I do not want to give anyone the impression that Christian is just a set of intellectually propositions. It is much more but it is certainly not less. One of the propositions that we Christians make is that Christianity is a spiritual transformation of a soul. While its propositions are true, they are not just true, they invoke a miraculous transformation in a human being. Jesus described this as being “born again” (John 3:3). The New Testament describes the moment this happens as being a transaction with God where we surrender our life and our sin to Him and He gives us His life and His pardon (1Jn. 1:8-9)! This transaction includes a hope that goes beyond the grave. God the Father adopts all those who turn to Him. It results a new way of seeing life and the world. The things that once troubled us no longer do, because we have a growing confidence that God has a plan and is currently outworking that plan. If you have never surrendered your life in a transaction with God, you can now. You are just one prayer away from peace with God and purpose for your life – both now and beyond the grave! The choice is yours. We can’t impose this offer from God on you, but I do have a proposition for you.

Your pastor,


Let me know what you think below in the comment section and feel free to share this someone who might benefit from this Pastor’s Desk.

1 Comment

  1. LYDIA

    Yes Andrew, you wrote “The notion that each person has the freedom to choose their response to a proposition is a biblical concept grounded in the teaching that every person has been created in the image of God with the God-given freedom to make their own choices and decisions”…end of quote.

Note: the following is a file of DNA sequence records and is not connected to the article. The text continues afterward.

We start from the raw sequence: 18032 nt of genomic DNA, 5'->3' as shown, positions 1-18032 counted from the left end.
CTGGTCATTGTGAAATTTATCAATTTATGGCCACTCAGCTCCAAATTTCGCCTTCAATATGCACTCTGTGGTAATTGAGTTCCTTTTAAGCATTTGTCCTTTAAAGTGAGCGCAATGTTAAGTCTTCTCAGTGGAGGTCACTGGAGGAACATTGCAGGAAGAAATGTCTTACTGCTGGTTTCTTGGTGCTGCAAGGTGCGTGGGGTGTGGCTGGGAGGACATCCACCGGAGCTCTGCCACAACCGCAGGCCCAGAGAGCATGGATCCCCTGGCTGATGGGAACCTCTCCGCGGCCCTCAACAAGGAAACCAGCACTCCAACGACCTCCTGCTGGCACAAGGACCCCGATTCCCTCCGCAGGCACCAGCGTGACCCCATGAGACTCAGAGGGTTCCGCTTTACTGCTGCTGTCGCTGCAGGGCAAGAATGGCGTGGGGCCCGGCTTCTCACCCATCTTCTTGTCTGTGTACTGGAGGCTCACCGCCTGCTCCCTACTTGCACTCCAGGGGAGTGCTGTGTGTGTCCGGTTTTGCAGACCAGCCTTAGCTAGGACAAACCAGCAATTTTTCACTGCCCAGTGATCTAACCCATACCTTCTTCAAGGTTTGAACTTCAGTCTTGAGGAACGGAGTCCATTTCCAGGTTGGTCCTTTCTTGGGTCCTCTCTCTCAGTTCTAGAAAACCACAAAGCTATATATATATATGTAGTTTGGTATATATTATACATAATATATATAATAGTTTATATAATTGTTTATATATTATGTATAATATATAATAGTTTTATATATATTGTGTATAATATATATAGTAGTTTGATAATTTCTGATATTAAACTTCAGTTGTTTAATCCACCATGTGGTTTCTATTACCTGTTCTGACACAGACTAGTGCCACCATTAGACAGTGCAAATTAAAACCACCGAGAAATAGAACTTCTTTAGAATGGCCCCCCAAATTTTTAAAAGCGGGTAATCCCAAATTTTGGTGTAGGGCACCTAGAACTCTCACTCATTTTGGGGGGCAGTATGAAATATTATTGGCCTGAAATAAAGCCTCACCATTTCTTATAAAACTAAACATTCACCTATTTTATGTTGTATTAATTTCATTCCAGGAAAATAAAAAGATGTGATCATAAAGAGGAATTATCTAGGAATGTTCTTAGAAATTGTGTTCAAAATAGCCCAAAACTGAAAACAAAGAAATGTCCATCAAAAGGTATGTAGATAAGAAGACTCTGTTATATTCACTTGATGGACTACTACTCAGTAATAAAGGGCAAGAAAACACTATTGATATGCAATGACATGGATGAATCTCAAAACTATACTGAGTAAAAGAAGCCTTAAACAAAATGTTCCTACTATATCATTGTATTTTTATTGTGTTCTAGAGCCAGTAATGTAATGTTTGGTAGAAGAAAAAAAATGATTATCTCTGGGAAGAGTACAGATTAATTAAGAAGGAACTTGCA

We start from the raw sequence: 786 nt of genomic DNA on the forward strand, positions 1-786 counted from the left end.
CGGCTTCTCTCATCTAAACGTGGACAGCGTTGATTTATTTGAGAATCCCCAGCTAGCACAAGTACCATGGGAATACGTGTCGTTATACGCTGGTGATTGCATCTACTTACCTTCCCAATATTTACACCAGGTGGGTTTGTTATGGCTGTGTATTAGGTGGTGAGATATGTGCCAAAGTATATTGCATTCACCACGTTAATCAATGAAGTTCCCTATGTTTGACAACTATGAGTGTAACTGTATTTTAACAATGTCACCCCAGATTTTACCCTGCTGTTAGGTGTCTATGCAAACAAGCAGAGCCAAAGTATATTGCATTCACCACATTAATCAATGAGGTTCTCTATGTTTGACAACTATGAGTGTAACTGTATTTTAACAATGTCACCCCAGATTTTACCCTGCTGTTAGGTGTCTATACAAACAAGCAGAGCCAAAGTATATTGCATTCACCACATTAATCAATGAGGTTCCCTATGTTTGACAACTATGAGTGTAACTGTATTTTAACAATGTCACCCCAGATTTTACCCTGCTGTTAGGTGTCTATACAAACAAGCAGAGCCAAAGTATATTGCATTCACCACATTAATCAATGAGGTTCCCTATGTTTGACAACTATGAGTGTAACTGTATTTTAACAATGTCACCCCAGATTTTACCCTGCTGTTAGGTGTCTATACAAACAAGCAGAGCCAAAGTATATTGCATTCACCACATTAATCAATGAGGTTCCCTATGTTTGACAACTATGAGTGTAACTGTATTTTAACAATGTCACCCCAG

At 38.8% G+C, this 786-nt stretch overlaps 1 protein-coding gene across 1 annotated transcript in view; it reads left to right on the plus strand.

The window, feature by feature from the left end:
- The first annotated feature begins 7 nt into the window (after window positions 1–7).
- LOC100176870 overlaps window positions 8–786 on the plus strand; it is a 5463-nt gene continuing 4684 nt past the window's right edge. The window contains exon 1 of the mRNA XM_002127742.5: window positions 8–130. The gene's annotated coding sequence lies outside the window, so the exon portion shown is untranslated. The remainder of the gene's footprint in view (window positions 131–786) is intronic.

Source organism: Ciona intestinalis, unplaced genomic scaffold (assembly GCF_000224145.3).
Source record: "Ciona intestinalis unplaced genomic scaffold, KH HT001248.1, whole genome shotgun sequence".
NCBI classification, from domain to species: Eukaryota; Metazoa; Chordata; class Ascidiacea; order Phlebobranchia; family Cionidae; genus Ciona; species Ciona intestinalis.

If two people stand at a cliff’s edge and one says to the other ‘jump’ than that individual has the ability to choose, one either jumps or one does not. You cannot blame the other person if you decide to jump. God being perfect, created Adam and Eve as spiritual beings in His image, He most definitely BTW did not create Adam and ‘Steve’, otherwise the rest of the human race would be non-existent. God in His counsel, before the foundation of the world already knew that there would be a Saviour to die for fallen man, meaning Adam and Eve’s sin of not choosing to obey and trust God implicitly, God Who communed with them daily, Who still came to them in love that day, knowing they needed a perfect Saviour as nothing else would do.
    So again mankind was allowed to choose. If this is not love what is it? Being God He knew where they were when He again ‘walked’, but He still called out to them none-the-less…That must have been a bit of a painful exercise. Innocence for ever changed, taking their eyes off the goal when the fruit was taken, trusting in a lie instead of the Truth – and Adam followed suit. The Image of God was destroyed. Hiding from the God Who knows all.
    Now, this is where the parting of the ways could occur. Some could say…”Ah ‘man’ cannot choose anymore”. I choose to differ too. Standing on that cliff’s edge tells me people can indeed make a decision. Scripture tells me that all people are without excuse. Yet it is true Andrew we cannot make any other person a Christian as much as we desire that they would give their life to Christ and be renewed by His Spirit. All people may choose and choosing has consequences, eternal consequences.
    A thought comes to mind. An Elizabeth – so many Elizabeths around! This beautiful elderly lady sat in her room in her chair way back in 2004, in the nursing home I had the privilege to work in, something God had planned for me, a rather tough learning curve. There she sat and told me in determined excitement that she was NOT eating that day. Well, OK, righto… So I asked her “Why not Elizabeth? ” “I am not eating today because I am going to heaven and in heaven you do not eat” she responded promptly.